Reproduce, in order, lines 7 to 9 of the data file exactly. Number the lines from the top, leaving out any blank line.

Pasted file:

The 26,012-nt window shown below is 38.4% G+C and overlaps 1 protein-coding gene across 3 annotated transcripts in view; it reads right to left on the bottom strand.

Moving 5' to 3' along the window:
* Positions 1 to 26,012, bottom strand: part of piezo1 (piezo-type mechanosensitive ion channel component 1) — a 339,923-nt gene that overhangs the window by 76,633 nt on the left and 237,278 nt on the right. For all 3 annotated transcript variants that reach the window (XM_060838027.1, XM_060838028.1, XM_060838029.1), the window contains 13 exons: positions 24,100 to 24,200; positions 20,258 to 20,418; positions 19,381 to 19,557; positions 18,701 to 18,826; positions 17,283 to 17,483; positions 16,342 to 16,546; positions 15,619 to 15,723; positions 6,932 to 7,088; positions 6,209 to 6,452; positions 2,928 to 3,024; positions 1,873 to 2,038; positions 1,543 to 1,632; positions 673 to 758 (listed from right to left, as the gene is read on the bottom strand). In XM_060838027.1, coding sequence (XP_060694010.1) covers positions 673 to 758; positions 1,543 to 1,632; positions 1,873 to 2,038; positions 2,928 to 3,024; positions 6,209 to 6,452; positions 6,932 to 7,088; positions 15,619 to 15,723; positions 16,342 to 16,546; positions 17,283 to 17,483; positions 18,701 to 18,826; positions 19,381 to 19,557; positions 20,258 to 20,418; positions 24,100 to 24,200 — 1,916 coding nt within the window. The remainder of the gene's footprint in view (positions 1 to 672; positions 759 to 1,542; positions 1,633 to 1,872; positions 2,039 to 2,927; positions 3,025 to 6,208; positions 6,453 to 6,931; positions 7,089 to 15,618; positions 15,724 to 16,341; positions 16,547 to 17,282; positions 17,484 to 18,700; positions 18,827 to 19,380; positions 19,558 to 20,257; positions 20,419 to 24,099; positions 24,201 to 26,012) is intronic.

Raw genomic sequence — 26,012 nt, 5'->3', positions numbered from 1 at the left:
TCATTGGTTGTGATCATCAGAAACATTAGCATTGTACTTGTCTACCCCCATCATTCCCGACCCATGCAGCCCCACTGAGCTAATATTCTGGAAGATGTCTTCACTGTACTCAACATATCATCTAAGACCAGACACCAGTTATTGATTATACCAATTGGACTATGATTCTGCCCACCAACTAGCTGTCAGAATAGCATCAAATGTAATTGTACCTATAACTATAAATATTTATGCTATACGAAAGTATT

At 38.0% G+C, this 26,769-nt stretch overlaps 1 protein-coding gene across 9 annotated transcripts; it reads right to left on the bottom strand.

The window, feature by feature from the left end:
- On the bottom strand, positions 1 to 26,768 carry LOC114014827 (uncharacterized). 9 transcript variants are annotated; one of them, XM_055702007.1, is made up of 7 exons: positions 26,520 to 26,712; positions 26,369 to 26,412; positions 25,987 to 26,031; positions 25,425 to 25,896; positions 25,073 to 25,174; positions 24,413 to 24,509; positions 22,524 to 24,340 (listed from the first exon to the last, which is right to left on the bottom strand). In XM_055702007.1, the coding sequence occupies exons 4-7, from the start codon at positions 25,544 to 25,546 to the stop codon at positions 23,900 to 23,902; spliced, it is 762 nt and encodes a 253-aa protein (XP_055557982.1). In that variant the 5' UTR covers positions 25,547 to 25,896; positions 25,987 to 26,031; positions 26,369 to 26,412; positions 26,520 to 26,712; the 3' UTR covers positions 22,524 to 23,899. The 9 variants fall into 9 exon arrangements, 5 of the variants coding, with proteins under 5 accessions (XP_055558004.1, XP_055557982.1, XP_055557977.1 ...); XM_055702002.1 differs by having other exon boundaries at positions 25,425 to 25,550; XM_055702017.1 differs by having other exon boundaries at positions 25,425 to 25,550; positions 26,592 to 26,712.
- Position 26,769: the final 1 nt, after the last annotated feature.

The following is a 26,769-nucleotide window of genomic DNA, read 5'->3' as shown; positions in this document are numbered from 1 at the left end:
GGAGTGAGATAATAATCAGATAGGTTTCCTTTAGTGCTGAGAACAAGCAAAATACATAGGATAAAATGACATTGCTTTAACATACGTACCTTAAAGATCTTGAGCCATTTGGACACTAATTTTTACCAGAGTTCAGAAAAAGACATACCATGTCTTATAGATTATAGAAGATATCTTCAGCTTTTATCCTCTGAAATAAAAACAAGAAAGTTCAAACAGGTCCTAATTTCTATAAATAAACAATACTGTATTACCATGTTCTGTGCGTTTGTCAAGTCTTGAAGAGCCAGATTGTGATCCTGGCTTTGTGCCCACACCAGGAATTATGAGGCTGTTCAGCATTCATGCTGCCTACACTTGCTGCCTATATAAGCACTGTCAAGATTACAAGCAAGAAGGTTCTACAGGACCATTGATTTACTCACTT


The window, feature by feature from the left end:
- On the bottom strand, positions 1 to 26,768 carry LOC114014827 (uncharacterized). 9 transcript variants are annotated; one of them, XM_055702007.1, is made up of 7 exons: positions 26,520 to 26,712; positions 26,369 to 26,412; positions 25,987 to 26,031; positions 25,425 to 25,896; positions 25,073 to 25,174; positions 24,413 to 24,509; positions 22,524 to 24,340 (listed from the first exon to the last, which is right to left on the bottom strand). In XM_055702007.1, the coding sequence occupies exons 4-7, from the start codon at positions 25,544 to 25,546 to the stop codon at positions 23,900 to 23,902; spliced, it is 762 nt and encodes a 253-aa protein (XP_055557982.1). In that variant the 5' UTR covers positions 25,547 to 25,896; positions 25,987 to 26,031; positions 26,369 to 26,412; positions 26,520 to 26,712; the 3' UTR covers positions 22,524 to 23,899. The 9 variants fall into 9 exon arrangements, 5 of the variants coding, with proteins under 5 accessions (XP_055558004.1, XP_055557982.1, XP_055557977.1 ...); XM_055702002.1 differs by having other exon boundaries at positions 25,425 to 25,550; XM_055702017.1 differs by having other exon boundaries at positions 25,425 to 25,550; positions 26,592 to 26,712.
- Position 26,769: the final 1 nt, after the last annotated feature.